FROM Fred Siegel
What Do Yesterday's Primary Results Mean for the Future? Veteran Senator Joe Lieberman lost to Ned Lamont in yesterday's Democratic primary with 48% to Lamont's 52. This morning Lieberman filed to run as an Independent in November's general election. Connecticut's other Democratic Senator, Chris Dodd , said that he would honor Lieberman's decision, but hopes that voters would unite and support Lamont. Wile all sides recognize the final result in Connecticut's senatorial primary, there's little agreement on what it means. Was it a referendum on the war in Iraq that means trouble for Republicans in other parts of the country, or will it hurt the Democrats most? Is it a sign that moderates are a vanishing breed in both parties, whichever ends up controlling the Congress next year? We hear from reporters and political strategists, pollsters and historians.
Will the Senate write a healthcare bill in secret? While Democrats and Republicans argue White House relations with Russia, another question is being decided behind closed doors: who gets help buying health insurance and who doesn't? We hear how the pros and cons are being shrouded in secrecy.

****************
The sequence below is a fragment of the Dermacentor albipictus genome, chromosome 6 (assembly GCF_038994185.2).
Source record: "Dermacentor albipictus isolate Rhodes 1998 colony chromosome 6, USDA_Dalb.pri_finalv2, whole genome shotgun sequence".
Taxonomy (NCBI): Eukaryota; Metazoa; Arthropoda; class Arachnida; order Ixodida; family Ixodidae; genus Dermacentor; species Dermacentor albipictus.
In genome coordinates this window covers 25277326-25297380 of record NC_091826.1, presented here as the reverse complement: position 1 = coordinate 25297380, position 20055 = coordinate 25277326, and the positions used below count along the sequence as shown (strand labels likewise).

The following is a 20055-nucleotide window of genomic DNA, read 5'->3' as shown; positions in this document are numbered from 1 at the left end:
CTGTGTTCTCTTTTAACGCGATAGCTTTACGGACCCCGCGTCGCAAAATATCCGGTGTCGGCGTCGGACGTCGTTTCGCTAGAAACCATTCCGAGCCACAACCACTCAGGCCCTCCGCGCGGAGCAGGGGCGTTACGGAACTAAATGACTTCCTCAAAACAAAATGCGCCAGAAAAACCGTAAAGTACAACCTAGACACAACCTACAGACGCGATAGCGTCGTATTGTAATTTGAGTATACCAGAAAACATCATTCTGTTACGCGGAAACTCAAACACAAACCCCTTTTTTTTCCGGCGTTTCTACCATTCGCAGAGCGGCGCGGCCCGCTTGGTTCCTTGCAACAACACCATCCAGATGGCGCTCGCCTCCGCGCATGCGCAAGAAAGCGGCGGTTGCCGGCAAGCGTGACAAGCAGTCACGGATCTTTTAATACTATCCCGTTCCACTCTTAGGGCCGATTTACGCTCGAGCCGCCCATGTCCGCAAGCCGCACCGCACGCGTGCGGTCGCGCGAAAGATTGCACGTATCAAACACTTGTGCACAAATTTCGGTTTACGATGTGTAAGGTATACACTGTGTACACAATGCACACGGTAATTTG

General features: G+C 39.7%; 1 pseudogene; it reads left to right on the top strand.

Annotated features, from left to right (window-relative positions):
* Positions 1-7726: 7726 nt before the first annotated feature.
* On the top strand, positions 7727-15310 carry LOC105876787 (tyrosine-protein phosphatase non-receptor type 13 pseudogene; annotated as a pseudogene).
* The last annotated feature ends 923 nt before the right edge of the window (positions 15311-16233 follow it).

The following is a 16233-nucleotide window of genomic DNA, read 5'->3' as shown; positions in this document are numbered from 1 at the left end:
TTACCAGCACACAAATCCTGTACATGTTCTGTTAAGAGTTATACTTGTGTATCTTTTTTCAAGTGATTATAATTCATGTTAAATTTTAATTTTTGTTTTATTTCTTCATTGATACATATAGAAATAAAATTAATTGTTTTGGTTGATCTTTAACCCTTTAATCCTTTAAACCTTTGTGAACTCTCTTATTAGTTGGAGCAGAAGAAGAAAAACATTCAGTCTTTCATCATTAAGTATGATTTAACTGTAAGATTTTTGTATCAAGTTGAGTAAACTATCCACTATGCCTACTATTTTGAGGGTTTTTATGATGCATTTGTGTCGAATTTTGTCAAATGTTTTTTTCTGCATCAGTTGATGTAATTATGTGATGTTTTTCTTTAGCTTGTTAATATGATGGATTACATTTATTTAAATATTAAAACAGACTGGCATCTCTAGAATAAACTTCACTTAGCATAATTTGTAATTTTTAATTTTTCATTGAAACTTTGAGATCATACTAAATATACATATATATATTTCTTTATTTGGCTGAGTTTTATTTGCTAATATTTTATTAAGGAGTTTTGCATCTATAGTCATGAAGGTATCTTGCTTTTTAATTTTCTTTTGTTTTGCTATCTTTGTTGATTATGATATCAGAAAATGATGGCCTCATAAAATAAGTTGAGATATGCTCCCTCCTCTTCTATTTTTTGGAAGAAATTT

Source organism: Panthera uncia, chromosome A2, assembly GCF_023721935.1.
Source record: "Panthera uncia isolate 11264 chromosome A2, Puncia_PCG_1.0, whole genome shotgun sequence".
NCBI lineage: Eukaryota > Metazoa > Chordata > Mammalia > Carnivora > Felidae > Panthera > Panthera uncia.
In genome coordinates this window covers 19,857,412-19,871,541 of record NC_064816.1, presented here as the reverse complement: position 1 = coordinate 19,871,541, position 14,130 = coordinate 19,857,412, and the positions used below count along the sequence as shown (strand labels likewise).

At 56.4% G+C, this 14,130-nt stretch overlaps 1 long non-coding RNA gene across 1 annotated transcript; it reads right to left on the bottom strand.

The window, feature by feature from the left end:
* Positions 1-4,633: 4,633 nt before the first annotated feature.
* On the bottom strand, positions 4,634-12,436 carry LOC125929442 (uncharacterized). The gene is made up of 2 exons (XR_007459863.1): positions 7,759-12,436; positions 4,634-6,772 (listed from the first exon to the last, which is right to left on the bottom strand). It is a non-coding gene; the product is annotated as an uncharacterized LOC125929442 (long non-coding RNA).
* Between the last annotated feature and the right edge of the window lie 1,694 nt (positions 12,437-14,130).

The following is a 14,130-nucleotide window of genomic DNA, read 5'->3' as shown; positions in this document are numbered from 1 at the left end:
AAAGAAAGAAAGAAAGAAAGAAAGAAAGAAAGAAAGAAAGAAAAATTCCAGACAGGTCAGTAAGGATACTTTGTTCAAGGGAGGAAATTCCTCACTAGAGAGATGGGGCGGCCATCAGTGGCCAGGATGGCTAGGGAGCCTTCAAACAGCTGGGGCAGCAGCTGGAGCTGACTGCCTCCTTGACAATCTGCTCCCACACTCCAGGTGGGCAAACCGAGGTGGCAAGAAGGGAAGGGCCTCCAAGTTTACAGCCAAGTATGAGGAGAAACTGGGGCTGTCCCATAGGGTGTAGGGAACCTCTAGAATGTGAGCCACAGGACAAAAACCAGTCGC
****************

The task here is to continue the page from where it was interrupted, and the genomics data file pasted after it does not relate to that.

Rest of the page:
The Trump agenda: where's the beef? President Trump says big things are happening. After celebrating a House bill on health care, he doesn’t yet have Senate agreement. With James Comey’s public testimony scheduled tomorrow, the President today tweeted his selection of a new FBI Director. Is the Chief Executive all style and no substance? Later, terror attacks in Iran and conflicting claims about who’s behind them.
Replacing Obamacare: Now you see it… now you don’t As the Senate deliberates replacing Obmacare, health coverage for millions of people is at stake. There've been no public hearings, and a draft measure won't be made public. Is the House version so unpopular that that Senate is hiding a version that looks much the same?
Terrorism and tweets, hate speech and murder Just days before an election, Britain is coping with a rash of deadly terrorism, and Prime Minister Theresa May is on the defensive. And again today, President Trump has tweeted criticism of the Mayor of London. Later, a double murder in Portland, Oregon has revealed the ugly past of a supposedly “progressive” city. One immediate question: is “hate speech” protected by the First Amendment?